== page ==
Link to “Charles Wyllys Betts (1845-1886)” in the January 10th, 2021 E-Sylum:
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    Jan 10 2021

    The 1894-S Dime in 1896

    Recently transcribed by Newman Portal is a letter written by Philadelphia resident Anna Clark to the U.S. Mint Director in 1896, asking about the collector value of 1894 dimes. Although brief, the letter reveals a number of things regarding the state of collecting in the late 19th century. First, there were no ubiquitous references that might have been known to the letter writer. Today, Guide Book has filled that role for nearly 75 years, not to mention the explosion of other references on the Internet. The letter writer was also apparently unaware that local dealers would be a source of ready and accurate information (the Chapman brothers in Philadelphia were well established by this time), and instead applies directly to the Mint Director to answer her query. Finally, the nature of the query suggests there was already some public consciousness regarding the 1894-S dime and its potential value. The all-important detail of the mintmark was lost in translation, not surprising in the era before millions of coin boards served to educate the general public about coin collecting.

    Link to Anna Clark letter related to 1894 dimes on NNP:
    Link to National Archives content on Newman Portal:
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    Jan 02 2021

    History of the Metric System Controversy

    Numismatists tend to score higher in age demographics, and many readers will no doubt recall the 1970s metric system discussion in the United States. The Commerce Department created a number of studies at the time, few of which led to any substantial changes in the day to day lives of ordinary Americans, who continued to accumulate pounds (not the monetary kind), drive more miles, and drink gallons of sugary soda. Newman Portal recently added one of these studies, A history of the metric system controversy in the United States : U.S. metric study interim report, published by the U.S. Department of Commerce in 1971. Thomas Jefferson considered the question of decimal coinage and measures together, noting “…the citizens of the United States may be induced to undertake a thorough reformation of their whole systems of Measures, Weights and Coins, reducing every branch to the same decimal ratio….” Jefferson got his way with the coinage in the Mint Act of 1792, but was unsuccessful in driving this further into other areas, and this report serves as a useful summary of the abortive attempt to unite all of the U.S. measures around a decimal standard.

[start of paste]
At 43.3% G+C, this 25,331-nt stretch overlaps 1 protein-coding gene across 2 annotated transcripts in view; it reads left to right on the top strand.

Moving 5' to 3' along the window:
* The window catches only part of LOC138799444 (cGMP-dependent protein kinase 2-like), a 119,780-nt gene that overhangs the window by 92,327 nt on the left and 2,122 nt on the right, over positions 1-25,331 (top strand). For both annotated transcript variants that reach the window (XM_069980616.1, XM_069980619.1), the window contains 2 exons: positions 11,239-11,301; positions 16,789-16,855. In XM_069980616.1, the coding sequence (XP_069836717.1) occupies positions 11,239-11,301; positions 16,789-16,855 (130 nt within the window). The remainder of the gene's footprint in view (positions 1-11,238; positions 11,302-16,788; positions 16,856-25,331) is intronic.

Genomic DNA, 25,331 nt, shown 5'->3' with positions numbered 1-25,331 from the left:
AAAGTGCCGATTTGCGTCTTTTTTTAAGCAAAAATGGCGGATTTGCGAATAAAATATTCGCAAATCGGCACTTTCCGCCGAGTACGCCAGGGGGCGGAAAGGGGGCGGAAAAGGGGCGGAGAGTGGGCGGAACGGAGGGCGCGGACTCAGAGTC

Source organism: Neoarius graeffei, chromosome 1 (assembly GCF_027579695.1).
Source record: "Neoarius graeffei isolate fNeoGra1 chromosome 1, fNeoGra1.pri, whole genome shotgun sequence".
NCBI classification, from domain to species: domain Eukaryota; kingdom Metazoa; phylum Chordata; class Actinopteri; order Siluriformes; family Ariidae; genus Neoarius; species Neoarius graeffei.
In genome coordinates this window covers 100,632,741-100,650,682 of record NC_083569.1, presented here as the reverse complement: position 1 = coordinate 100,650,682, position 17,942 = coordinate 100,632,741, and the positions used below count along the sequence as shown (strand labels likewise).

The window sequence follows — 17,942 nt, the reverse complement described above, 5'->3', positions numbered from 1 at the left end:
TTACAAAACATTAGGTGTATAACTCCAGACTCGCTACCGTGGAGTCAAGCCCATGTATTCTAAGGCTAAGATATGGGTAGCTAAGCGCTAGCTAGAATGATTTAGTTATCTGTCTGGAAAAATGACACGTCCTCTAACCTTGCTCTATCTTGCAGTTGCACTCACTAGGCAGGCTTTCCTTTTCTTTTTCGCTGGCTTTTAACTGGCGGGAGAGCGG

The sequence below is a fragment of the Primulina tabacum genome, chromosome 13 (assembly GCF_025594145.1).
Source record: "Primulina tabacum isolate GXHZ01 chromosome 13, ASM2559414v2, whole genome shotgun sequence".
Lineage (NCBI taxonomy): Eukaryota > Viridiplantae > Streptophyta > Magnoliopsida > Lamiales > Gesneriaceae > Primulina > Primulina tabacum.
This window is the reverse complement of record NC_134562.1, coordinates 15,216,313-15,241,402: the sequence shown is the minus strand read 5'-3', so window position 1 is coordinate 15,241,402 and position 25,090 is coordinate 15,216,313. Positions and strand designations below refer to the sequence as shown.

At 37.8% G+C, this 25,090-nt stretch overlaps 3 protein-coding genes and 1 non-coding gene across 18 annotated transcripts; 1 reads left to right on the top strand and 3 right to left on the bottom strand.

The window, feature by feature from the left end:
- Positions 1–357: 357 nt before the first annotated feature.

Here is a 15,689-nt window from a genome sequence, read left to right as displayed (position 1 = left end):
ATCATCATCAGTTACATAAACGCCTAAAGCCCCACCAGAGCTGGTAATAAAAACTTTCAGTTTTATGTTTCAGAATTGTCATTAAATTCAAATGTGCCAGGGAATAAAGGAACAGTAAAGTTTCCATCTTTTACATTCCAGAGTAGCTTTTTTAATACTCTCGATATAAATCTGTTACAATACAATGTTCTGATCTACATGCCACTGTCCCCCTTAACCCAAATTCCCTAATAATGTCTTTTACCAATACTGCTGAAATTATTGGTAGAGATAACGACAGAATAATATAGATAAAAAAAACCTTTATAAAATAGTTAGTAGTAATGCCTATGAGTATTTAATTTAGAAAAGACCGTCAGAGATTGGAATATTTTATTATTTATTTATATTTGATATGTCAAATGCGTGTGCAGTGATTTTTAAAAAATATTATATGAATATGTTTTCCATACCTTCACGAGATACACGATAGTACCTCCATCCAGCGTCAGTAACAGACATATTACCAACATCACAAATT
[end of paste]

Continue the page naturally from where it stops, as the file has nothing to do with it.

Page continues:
Link to History of the Metric System Controversy on Newman Portal:

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    Dec 27 2020

    U.S. Grant Medal (MI-29) Struck on 1000 Tons Medal Press

    User ”messydesk” posted on the PCGS U.S. Coin Forum an interesting 1894 letter from the National Archives, processed by Newman Portal, acknowledging receipt of a U.S. Grant medal from the Philadelphia Mint. The medal, Julian MI-29, was a massive production weighing in at 28.77 ounces (the gold example, struck in 1865), and measuring 105 mm. The letter, written by William Sellers, notes that an example of this medal (presumably bronze, though not specifically stated) had been struck on a new press and inscribed on the edge accordingly. 

    Does the medal still exist today? Robert Hoge, ANS Curator Emeritus, responded “Coleman Sellers Jr. was my great-great-grandfather. Prominent engineers and industrialists, he and William Sellers were cousins who seem to have worked frequently together. I have no idea as to what became of that particular U.S. Grant medal, I’m sorry to relate. Both William and Coleman would have received quite a few award medals during their careers, but I have no knowledge of what happened to any of those either. In fact, alas, I myself possess only a couple of Sellers family related mementoes of any kind and am not aware of the whereabouts of much else.”

    The gold example is today in the National Numismatic Collection, and the massive format was not an outlier. The Cyrus Field gold medal (PE-10) is just under 25 ounces, while the Henry Clay medal (PE-7) is nearly 30 ounces. The Field medal, now in the Weinberg collection, will be featured in the upcoming Heritage FUN sale.

    Link to National Archives content on Newman Portal:
    Link to Field gold medal, PE-10, offered by Heritage Auctions: